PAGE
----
In response, the Obama administration detained families as a deterrent. The move appears to have worked as the numbers dipped in 2015 to 40,053 — still noticeably higher than historic levels. The 9th Circuit’s ruling in 2016 meant the government would now have to separate families if it held parents who crossed the border illegally. The Obama administration’s response was instead to release families with children. The policy resulted in virtual open borders for illegal immigrants with children.

The decision caused family units crossing the border to skyrocket to a high of 77,857 in 2016. Family unit apprehensions stayed at historically high levels in 2017 with 75,802 families detained — an appalling 403 percent increase from levels in 2013.

It is safe to assume that the policy of releasing families who cross the border illegally has incentived those who would otherwise stay home to bring their children, toddlers and infants on the long, dangerous march through Mexico. The federal government should do everything within reason to discourage these families from making that journey. This is especially true given that those seeking asylum do not have to enter illegally: Asylum claims can be processed at U.S. points of entry.

Railroad workers and police investigators stand near the overturned carriages of a derailed train in Huimanguillo, in the Mexican state of Tabasco August 25, 2013. At least six people were killed when a cargo train nicknamed "La Bestia," or "The Beast," on which would-be migrants hitch rides toward the U.S. border, derailed in a remote area of southern Mexico on Sunday, state officials said. REUTERS/Luis Manuel Lopez

Railroad workers and police investigators stand near the overturned carriages of a derailed train in Huimanguillo, in the Mexican state of Tabasco August 25, 2013. At least six people were killed when a cargo train nicknamed “La Bestia,” or “The Beast,” on which would-be migrants hitch rides toward the U.S. border, derailed in a remote area of southern Mexico on Sunday, state officials said. REUTERS/Luis Manuel Lopez

Still, there is a better approach. American immigration policy should be tough but humane, and Congress should act to make it so. Legislation that is part of a broader immigration bill should seek to allow families to remain in holding while their asylum claims are being processed. Facilities to hold families during this time should be built and the manpower provided.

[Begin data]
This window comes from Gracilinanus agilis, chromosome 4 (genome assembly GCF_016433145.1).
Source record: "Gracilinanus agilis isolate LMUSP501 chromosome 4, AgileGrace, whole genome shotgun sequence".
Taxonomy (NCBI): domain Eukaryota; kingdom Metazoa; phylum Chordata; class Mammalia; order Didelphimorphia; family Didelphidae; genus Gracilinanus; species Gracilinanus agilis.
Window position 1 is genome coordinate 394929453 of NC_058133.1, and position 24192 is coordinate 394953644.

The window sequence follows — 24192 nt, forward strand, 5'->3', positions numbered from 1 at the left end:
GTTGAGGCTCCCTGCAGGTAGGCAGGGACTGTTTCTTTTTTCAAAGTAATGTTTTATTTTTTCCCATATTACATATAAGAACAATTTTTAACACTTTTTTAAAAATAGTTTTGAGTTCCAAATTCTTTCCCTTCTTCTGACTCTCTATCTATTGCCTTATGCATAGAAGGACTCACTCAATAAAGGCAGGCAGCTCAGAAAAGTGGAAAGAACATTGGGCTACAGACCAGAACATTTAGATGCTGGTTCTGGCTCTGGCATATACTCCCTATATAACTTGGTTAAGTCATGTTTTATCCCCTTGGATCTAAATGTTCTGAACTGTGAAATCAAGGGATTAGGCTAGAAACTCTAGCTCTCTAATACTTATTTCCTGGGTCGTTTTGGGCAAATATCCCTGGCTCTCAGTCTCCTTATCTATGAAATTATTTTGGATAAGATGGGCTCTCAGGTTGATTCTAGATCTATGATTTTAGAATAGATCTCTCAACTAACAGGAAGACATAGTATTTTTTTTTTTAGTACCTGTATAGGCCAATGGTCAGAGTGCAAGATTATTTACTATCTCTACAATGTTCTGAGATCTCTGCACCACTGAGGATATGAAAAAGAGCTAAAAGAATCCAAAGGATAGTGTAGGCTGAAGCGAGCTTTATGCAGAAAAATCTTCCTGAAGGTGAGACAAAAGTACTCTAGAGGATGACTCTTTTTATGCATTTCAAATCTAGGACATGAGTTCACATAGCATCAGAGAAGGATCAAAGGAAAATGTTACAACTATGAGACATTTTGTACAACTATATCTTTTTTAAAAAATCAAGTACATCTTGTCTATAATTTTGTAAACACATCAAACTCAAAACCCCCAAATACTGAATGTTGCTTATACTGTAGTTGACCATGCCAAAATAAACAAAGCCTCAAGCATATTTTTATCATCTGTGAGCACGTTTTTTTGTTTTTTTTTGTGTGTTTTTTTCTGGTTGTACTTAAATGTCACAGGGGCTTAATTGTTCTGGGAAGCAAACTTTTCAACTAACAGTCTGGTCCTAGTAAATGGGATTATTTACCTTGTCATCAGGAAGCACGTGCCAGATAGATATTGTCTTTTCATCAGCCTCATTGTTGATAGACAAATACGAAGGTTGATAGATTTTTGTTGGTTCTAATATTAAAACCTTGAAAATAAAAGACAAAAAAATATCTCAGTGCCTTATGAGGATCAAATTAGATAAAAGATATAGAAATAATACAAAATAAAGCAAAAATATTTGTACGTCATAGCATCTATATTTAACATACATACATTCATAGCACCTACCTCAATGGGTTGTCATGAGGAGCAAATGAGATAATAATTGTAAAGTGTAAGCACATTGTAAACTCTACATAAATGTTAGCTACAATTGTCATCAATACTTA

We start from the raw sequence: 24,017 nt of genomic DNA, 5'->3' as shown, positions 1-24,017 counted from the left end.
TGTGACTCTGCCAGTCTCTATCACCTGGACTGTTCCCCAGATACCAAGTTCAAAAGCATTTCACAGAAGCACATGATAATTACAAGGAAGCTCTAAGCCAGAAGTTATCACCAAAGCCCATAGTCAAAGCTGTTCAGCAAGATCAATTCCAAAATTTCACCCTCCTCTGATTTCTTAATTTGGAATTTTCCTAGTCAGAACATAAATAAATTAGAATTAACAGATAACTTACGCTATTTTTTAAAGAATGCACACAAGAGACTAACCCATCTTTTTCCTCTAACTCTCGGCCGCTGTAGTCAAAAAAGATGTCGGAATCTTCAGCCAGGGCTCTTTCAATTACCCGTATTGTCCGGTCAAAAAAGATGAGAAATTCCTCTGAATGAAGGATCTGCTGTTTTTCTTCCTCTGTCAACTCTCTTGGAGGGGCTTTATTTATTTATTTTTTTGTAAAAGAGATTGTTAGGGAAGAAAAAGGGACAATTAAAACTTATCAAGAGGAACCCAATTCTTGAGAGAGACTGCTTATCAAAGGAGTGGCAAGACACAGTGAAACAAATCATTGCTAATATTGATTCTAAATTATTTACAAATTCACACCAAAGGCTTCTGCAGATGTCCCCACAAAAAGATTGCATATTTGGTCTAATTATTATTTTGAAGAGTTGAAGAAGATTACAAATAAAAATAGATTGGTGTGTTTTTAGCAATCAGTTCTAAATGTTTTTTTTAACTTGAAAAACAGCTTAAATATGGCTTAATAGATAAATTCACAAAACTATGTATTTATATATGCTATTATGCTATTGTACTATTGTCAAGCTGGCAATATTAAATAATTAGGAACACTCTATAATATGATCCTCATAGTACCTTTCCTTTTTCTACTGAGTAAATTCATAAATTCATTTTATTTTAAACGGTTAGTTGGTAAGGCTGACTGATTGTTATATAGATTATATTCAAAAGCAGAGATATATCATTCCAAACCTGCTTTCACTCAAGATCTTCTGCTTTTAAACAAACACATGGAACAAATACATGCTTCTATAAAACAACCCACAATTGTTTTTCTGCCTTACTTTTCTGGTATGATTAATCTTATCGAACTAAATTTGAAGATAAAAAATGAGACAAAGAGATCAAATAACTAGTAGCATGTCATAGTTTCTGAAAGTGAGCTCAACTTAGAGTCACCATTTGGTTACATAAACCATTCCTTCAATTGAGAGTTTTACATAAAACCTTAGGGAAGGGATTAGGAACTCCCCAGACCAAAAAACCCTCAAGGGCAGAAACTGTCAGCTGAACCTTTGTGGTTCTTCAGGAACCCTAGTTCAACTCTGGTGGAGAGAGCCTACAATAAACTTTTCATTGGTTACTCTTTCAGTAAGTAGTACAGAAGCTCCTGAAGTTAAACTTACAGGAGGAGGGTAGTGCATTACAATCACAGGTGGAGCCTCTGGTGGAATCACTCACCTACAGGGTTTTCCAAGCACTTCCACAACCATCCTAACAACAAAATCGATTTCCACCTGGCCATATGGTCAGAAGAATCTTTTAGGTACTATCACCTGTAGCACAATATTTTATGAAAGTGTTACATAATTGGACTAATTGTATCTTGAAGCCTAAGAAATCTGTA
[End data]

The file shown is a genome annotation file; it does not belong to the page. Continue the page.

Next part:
Republicans hold a slim majority in the Senate and will need Democratic support to reach the 60-vote threshold to pass legislation. The GOP has sought to close catch-and-release loopholes multiple times as it has led to increases in child smuggling and endangerment, which The New York Times pointed out in 2014.

Democrats refuse to debate fixing these loopholes similar to their refusal to pass DACA protections if tied to border wall funding. Instead, they cite Christianity to attack their opponents and make absurd comparisons to Nazi death camps and the Holocaust. Their reactions show they are not serious about solving this issue and would rather use it for political ends.

And it’s an effective tactic. Images of children crying while their parents are detained incite an emotionally charged reaction in anyone. Most Americans would prefer to see families stay together. Tugging at the heartstrings of our fellow citizens allows Democrats to sidestep what they’re doing: effectively advocating open borders for illegal immigrants who cross with children. Solving the issue takes congressional courage, which is noticeably lacking.

Democrats have their own perverse incentive in regards to this policy — do nothing and use emotional appeals to fire up their base heading into the 2018 midterm elections. In this game, children are merely fodder for the process.